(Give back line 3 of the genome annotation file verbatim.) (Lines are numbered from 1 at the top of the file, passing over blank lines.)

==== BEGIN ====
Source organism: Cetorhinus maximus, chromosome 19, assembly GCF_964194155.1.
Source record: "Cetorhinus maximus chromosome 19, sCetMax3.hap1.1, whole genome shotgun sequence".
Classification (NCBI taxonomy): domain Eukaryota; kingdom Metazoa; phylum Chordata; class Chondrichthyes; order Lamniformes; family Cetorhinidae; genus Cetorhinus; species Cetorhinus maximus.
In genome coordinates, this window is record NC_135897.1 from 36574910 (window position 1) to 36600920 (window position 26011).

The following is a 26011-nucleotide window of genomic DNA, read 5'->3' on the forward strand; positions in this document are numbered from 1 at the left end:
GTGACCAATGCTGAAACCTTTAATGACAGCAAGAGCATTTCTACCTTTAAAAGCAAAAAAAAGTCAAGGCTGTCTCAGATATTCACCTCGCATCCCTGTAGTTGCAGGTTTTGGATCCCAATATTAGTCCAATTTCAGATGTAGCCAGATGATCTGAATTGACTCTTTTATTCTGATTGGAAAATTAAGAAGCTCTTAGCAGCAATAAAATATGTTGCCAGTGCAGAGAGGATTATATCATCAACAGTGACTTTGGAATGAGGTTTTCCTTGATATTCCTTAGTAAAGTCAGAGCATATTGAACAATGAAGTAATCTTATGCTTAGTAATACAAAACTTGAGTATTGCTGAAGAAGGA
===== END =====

Classification (NCBI taxonomy): domain Eukaryota; kingdom Metazoa; phylum Chordata; class Chondrichthyes; order Lamniformes; family Cetorhinidae; genus Cetorhinus; species Cetorhinus maximus.